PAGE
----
Personal Computers – possible the achievement of the PC

Personal Computers – possible the achievement of the PC

The evolution of the PC, known as the personal computer, profoundly changed the entire computer industry. While the fourth generation of computing actually made possible the achievement of the PC, its interface was responsible for propelling us into the fifth generation of computing. First, we will review the more salient developments in the era of personal computing,
which can be marked by the following developments:

1975—The ALTAIR 8800 became the first PC
1977—The Apple I, II, and Commodore Computers
1981—The IBM-PC Home Computer
1983—Apple Lisa Computer
1984—Apple MacIntosh Computer

The above PCs emerging in this decade required software, and the operating system of most significance was Microsoft’s MS-DOS system. However,
the interesting feature was how the ALTAIR 8800 computer, which had little to any application capability, did in fact inspire many hobbyists to acquire it. Foremost among these hobbyists were Steve Jobs and Steve Wozniak, and they would, within two years, introduce their Apple I and II computers.
This computer proved to be an enormous hit with all those watching this new PC industry; however, some skepticism remained regarding these new PCs, that is, until 1981, when IBM released its new PC-Home computer, and this had the effect of legitimizing this new industry. After all, IBM virtually owned the entire computing industry with its worldwide mainframe dominance. The world took notice of the possibilities of personal computing because IBM entered this market.

IBM’s entrance into the personal computing market was made with several major strategic decision failures. First and foremost, IBM made the decision to outsource the development of the PC’s operating system, and they offered the contract to Microsoft, which developed the MS-DOS operating system. The second major mistake IBM made was in their failure to restrict the licensing of the MS-DOS operating system to IBM-Home PCs. Even more incredible, IBM possessed the personnel, skills, money, and capabilities by which they could have developed their own operating system and did not need to contract this to Microsoft. A third major mistake IBM made was to use off-shelf parts to construct their PC, and when small new companies discovered this fact, they were able to do the same by simply buying off-shelf parts and then license the MS-DOS operating system from Microsoft, which had no restrictive licensing to only sell to IBM. In effect, IBM’s presence enabled all unknown small companies to enter this market because of the world respect for IBM.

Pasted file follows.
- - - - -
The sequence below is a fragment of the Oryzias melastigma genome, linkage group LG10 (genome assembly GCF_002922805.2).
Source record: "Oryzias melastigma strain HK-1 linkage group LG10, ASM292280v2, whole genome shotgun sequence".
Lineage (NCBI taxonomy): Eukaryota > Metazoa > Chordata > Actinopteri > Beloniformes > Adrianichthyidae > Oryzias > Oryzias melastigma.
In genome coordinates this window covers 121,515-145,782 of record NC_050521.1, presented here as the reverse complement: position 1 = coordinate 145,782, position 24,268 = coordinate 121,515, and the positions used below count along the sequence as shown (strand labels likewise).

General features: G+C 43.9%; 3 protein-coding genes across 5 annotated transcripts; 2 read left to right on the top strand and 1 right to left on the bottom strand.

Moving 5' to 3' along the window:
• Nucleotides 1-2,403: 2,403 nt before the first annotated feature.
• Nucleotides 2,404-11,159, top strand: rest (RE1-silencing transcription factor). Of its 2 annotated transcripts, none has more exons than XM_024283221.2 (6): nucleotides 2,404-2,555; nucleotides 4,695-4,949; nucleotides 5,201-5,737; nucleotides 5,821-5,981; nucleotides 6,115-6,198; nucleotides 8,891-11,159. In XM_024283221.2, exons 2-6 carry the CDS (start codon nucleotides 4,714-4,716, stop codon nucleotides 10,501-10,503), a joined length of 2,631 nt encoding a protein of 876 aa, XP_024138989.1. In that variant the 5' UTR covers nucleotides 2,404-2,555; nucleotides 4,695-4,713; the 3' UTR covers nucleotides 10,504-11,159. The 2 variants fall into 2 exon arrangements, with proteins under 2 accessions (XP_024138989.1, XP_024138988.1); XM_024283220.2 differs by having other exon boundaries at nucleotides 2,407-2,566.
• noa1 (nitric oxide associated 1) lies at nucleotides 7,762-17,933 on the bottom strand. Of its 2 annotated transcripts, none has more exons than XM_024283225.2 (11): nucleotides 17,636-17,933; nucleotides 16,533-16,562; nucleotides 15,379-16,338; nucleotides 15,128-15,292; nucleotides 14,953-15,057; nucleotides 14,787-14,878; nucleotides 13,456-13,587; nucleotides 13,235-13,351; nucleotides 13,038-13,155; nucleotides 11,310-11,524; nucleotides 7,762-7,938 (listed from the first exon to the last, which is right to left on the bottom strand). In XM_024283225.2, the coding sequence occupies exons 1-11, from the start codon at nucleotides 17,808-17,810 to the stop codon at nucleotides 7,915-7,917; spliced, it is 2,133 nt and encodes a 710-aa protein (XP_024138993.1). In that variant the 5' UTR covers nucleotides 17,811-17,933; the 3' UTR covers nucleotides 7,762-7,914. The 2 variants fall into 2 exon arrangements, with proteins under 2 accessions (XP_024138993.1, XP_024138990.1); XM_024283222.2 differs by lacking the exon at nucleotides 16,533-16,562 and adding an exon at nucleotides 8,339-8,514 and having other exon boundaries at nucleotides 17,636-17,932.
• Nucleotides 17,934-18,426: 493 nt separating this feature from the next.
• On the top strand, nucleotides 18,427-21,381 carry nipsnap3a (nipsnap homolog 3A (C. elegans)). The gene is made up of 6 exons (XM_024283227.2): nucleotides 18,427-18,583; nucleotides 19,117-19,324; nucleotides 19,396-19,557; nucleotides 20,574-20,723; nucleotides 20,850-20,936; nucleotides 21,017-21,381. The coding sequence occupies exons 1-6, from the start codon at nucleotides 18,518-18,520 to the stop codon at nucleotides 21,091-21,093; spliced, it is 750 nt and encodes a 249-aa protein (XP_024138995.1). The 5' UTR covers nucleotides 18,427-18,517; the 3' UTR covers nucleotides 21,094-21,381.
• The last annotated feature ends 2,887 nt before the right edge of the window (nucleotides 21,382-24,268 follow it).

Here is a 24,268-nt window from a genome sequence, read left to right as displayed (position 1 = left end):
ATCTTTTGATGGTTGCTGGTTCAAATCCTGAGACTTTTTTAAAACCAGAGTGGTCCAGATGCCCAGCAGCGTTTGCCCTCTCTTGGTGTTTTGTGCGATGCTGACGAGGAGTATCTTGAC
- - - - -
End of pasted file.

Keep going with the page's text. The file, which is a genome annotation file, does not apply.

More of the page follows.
A fourth major error IBM made upon their entrance into the PC market was a total judgment error in terms of the future of the PC. IBM estimated that the total worldwide production of PCs over their entire lifetime would be 250,000 units. In fairness to IBM, they were selling mainframes in the million dollar cost structure to business corporations throughout the world, and they simply could not envision this “hobby or toy” culture emerging to compete with major corporations, especially since at the time of their illfated decisions, software applications for the PC did not yet exist. In short order, these software applications did emerge in the form of the following:

1978—VISICALC spreadsheet software
1979—WordStar software

Each of these products was improved by other companies, and Lotus 1-2-3 emerged as an industry-wide spreadsheet. Also, WordPerfect would become an important part of the eventual word processing Microsoft Office Series.
The historical emergence of the computer industry through the 1970s would be propelled by an incredible acceleration of growth as a result of the Internet and, ultimately, the World Wide Web.

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